It’s time for Australian retailers to get on their online bike. As lawyers specialising in internet and web services we see many IT trends years before they become common knowledge in the market. For example we’ve noted for years that Australian marketers of apparel will miss potential sales if their brands have a poor online presence.

We now have more statistical evidence supporting our view on IT and marketing trends relating to retailing of apparel.

The statistical inspiration for this post is a Hitwise March 2009 blog post by Sandra Hanchard, Senior Analyst. Hitwise is a web traffic advice business which measures what people search on the web. Hitwise was a successful Australian start-up sold to American interests a few years ago.

The neat Hitwise data visualisation below highlights the fact that apparel retailing was a growth area in Australia in late 2008. The visualisation appears at the end of Hanchard’s post. Lightbulb has been impressed before by Hitwise data visualisations.

In the visualisation, apparel is in a blue field and its a reasonably large field. Both those facts are significant. Hanchard explains why: “More ‘blue’ rectangles represent sub-categories with high growth, while more ‘orange’ rectangles represent sectors with higher rates of decline.”






Web 2.0 – for the apparel business

A website is not enough.

As lawyers we act for many manufacturers, retailers or other intermediaries involved in the apparel business. They include makers of shoes, swimwear, hats and handbags. In 2008 many got busier in improving their website.

There’s plenty of room for improvement if you think beyond a website and think of improving online presence. Only the rare Australian apparel business is using Web 2.0 features in their online presence.

Call for a referral if you need a developer or a team, technical or consultancy, who can do such things as improve your site with such Web 2.0 features as:

  • internet video
  • audio streaming (eg Podcasts)
  • blogs
  • tag cloud
  • rating or polling
  • comments
  • forum
  • social bookmarking
  • RSS
  • mash-ups
  • games and animations
  • keyword improvement and other techniques for search engine optimisation

As they say in Silicon Valley, “We eat our own dog food”, meaning we use what we recommend or make.

So on our website we have most of the above Web 2.0 features in operation. It’s not expensive, it’s most about business foresight, business thinking and translating all that into visual design.

If you want to market better and drill down on that last paragraph then call for a conversation.

Various combinations of the above Web 2.0 features create the technical infrastructure for social networking (eg via Facebook, MySpace, Linked-in).

IT facilitating collaboration – for the apparel business

Other combinations can be built into an intranet (ie an internal network for an enterprise). A different configuration helps build an extranet (ie a network that is still controlled by the enterprise but provides managed access by permitted third parties, eg external consultants or contractors).

It sometimes makes sense to have your own set up even though generic offerings might exist via Facebook, Linked-in, Google, Yahoo! and a host of others provider of social networking, intranet or extranet-like functionality.

Higher returns can be achieved if a website, as part of an IT system, has an intranet or extranet feature. They can facilitate:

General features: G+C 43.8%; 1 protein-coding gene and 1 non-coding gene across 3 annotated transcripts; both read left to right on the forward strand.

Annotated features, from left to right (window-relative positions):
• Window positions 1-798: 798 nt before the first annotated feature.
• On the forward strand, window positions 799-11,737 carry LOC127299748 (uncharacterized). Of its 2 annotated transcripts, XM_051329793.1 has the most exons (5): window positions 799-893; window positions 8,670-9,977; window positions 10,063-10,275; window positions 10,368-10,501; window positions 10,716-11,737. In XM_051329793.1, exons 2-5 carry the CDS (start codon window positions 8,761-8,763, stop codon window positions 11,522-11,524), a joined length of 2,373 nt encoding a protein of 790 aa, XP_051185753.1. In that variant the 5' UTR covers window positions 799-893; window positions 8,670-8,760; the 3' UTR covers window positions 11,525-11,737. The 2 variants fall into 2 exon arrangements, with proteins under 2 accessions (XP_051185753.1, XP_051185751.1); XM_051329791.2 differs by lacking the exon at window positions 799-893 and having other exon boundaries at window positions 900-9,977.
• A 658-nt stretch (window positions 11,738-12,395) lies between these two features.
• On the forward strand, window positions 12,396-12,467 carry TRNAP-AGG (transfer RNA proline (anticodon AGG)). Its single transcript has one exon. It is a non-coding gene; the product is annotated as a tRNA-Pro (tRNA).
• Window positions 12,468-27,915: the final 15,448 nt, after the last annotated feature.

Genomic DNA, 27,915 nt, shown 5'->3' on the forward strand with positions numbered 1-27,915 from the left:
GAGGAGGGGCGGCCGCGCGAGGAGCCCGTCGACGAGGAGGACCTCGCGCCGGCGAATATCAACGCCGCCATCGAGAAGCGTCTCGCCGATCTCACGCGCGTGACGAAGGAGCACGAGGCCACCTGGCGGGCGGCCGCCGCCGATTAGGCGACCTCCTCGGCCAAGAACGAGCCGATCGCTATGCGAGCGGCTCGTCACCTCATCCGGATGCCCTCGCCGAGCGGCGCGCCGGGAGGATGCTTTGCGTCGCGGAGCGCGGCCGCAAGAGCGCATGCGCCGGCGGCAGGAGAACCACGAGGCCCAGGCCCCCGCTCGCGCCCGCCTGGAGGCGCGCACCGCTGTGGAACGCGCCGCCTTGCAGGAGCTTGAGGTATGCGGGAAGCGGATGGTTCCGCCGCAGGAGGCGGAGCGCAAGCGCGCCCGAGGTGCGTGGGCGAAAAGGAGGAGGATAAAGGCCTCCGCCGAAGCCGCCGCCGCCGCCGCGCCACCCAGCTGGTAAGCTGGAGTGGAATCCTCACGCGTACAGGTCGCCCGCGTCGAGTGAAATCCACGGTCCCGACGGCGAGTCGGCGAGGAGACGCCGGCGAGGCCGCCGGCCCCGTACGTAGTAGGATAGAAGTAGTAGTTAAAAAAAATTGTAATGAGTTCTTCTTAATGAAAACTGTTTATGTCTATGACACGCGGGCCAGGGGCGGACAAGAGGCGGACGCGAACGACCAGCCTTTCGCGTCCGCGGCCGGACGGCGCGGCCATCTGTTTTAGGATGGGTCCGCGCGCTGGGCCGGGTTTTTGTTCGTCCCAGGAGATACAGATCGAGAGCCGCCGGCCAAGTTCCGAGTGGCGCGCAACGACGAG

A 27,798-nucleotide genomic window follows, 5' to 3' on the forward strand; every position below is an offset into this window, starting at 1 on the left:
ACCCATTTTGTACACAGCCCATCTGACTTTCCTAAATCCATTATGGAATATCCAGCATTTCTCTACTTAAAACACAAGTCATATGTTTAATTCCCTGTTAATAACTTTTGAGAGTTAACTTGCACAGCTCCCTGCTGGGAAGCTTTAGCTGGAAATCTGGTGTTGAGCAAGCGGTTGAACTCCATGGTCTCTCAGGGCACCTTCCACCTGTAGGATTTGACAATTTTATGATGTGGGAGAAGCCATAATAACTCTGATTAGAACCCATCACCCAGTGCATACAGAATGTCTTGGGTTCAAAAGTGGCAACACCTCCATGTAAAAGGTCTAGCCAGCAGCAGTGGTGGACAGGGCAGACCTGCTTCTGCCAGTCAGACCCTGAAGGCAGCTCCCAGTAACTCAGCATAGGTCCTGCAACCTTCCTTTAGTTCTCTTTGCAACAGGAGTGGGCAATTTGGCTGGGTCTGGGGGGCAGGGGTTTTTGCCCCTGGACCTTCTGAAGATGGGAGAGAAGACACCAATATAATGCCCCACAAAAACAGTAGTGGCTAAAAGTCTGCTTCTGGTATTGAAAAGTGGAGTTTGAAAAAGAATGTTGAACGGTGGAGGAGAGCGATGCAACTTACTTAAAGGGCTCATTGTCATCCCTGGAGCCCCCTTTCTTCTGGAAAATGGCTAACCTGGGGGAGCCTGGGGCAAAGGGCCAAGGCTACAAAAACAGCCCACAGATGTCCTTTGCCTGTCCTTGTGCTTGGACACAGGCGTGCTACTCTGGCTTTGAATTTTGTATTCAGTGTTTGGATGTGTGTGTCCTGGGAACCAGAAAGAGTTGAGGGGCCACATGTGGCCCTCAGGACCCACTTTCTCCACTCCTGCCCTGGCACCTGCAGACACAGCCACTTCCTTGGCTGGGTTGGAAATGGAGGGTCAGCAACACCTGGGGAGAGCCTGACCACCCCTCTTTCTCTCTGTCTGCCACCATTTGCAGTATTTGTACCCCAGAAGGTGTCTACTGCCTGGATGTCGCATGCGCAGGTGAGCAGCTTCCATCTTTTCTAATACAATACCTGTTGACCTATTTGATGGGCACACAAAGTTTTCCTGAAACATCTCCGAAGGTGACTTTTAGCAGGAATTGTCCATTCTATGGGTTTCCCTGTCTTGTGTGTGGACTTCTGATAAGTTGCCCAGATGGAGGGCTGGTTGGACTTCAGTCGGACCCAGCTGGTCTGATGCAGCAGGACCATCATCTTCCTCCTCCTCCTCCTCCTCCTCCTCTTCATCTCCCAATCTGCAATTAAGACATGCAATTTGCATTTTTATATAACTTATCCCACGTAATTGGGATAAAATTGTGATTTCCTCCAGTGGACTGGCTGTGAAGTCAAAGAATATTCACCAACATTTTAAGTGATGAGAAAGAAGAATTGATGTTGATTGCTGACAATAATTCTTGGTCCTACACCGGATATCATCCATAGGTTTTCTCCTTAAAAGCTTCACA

• improved collaboration with suppliers and others
  • improved collaboration between internal staff and contractors, eg via an intranet or an extranet
  • improved workflow, encompassing project management and process management

We work with suppliers who can also assist for these needs. It’s increasingly clever, but simple technology; it does not necessarily need a big hammer IT consultancy firm.

The business benefits of the Web 2.0 tools extend beyond marketing. They overlap with needs relating to knowledge management, asset management and speeding up communications to cope with the accelerating pace of work.

Minimising legal and business risks

However, many public and private companies and organisations fear the perceived or added legal exposure and potential business issues that might be caused if the above improvements are added. They should not. There are easily implemented solutions. The media thrives on scare stories, they help glue freaked eyeballs onto advertising-sponsored screens. Don’t believe their hype.

Certainly, a Web 2.0 online development project is never dead simple. Online business design and online visual design of a website are both needed and time consuming.

Additionally, to support both, there should be a legal strategy. For example, appropriate legal arrangements for ownership or control of key intellectual property assets such as copyrights, domain names, trade marks and logos. For risk minimisation there should also be a customised terms of use. An e-commerce site in particular should have specific customised terms of use.

The legal and business problems you may read about from time to time usually arise in circumstances where too little has been thought through and little has been documented or documented well, in practical documents let alone legal documents.

The thinking in this post applies to many types of businesses and organisations. On that point we’ll end where we started, here are some Lightbulb’s observations, combined with bullet points from Hanchard’s post:

  • Auctions was the biggest online shopping search category (note the size of the “Auctions” box). Shoppers hunt for second-hand products during a downturn.
  • Appliances and electronics was the fastest growing retail category
  • Apparel was close behind Electronics
Noric Dilanchian